|Posted by Dan Jones on April 4, 2017 at 5:55 AM|
I received an adult diagnosis of autism spectrum disorder (ASD) a few years ago. I suspected I had autism for many years, but I didn’t want to be labelled, so never sought diagnosis until my life hit a point where I felt it was the only way I would get the help and support I needed.
Growing up I had always been different to others around me including my three brothers. My mum described me as a little scientist. As a child I was generally quiet, I tried to keep away from people, I would often do things alone rather than with others. My dad was concerned about me saying that he thought something was wrong with me, but found it difficult to put into words and be taken seriously about his concerns. He was concerned about many things including that I didn’t seem to know how to play, and I didn’t seem to be able to use reciprocal communication unless told to do so. Back in the 1980’s his concerns were dismissed. Mum said from birth I never liked being hugged, and would never hug back if I was cuddled, I didn’t have any issues walking away from mum to go into nursery school, even on my first day. She described how I walked straight in without looking back or acknowledging her, whereas my three brothers all got upset and distressed at leaving their mother on their first day of school.
Mum had tried to organise a birthday party for me when I was about 5 years old, but no-one attended. This apparently didn’t particularly bother me, but bothered mum.
I rarely felt a need to speak out, I kept myself to myself, so through school I was largely ignored. As long as everything was predictable and as I wanted, things went fine in school, but if anyone tried to do anything like giving me the bumps or jumping on me I would do whatever I had to do to make myself feel comfortable again. I didn’t care what extent of violence I would have to use, or who I would have to be violent to. If I was unable to escape the situation without violence I would do whatever I had to do to feel comfortable again. I was very stubborn, because I hate change I would refuse to do things when change occurred. This continued into my working life. When I started work I would walk out of the job if they made changes to my work situation. I wouldn’t think about the consequences of this, all I would be thinking is that I am not happy with the situation, so I need to leave the situation to feel comfortable again. I would be blunt with managers telling them when they are making stupid decisions, and telling them to shut up when they are not listening.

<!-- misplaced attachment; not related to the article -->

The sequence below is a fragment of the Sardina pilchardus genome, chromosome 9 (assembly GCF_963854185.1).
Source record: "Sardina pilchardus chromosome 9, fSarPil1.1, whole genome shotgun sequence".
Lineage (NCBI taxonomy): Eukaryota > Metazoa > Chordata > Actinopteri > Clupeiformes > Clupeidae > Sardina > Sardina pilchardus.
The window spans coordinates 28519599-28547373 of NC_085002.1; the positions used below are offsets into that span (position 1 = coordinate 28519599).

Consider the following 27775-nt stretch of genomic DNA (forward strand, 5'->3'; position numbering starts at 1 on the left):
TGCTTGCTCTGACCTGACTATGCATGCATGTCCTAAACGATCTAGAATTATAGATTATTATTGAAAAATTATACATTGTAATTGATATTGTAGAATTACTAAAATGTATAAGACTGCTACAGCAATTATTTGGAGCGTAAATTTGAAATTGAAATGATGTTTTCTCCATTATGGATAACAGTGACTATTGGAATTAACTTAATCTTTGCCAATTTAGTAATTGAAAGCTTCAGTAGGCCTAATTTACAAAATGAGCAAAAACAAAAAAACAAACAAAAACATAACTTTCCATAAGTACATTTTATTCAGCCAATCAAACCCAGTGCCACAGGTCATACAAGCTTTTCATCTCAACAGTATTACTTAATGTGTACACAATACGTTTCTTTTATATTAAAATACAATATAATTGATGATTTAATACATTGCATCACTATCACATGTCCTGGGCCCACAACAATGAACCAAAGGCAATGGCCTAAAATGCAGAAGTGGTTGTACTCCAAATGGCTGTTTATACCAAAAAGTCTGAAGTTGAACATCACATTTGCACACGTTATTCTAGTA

In my early twenties I started working in mental health, and then moved into working in children’s homes before moving into family support work where I was supporting those with autism and their parents and carers. Colleagues would often comment on how I was like the autistic people we supported, and as time went by I considered that I might be on the autistic spectrum. I never considered seeking a diagnosis because I didn’t like the idea of having a label, until workplace discrimination which I had faced in many jobs I had done, reached a point where I felt helpless and trapped, and I became depressed to the point where I wrote a date in my phone that I would kill myself because that seemed like the logical solution for resolving my situation. It was at this point I decided to seek diagnosis, feeling that it could lead to me getting the support I need to help improve my work situation. The diagnosis has been more beneficial for me than I could ever have imagined, it has helped others around me understand me better, it has helped me be more open about myself with others, and it has allowed me to help others through talks and writing my book Look Into My Eyes.
Look Into My Eyes: http://apn.to/prod/1542551196 (Link directs people to their local Amazon website. The book is also available from other retailers as an ebook (Kindle, iBookstore, Kobo, Nook, GooglePlay, etc) and paperback (retail paperback edition ISBN: 978-1326917340)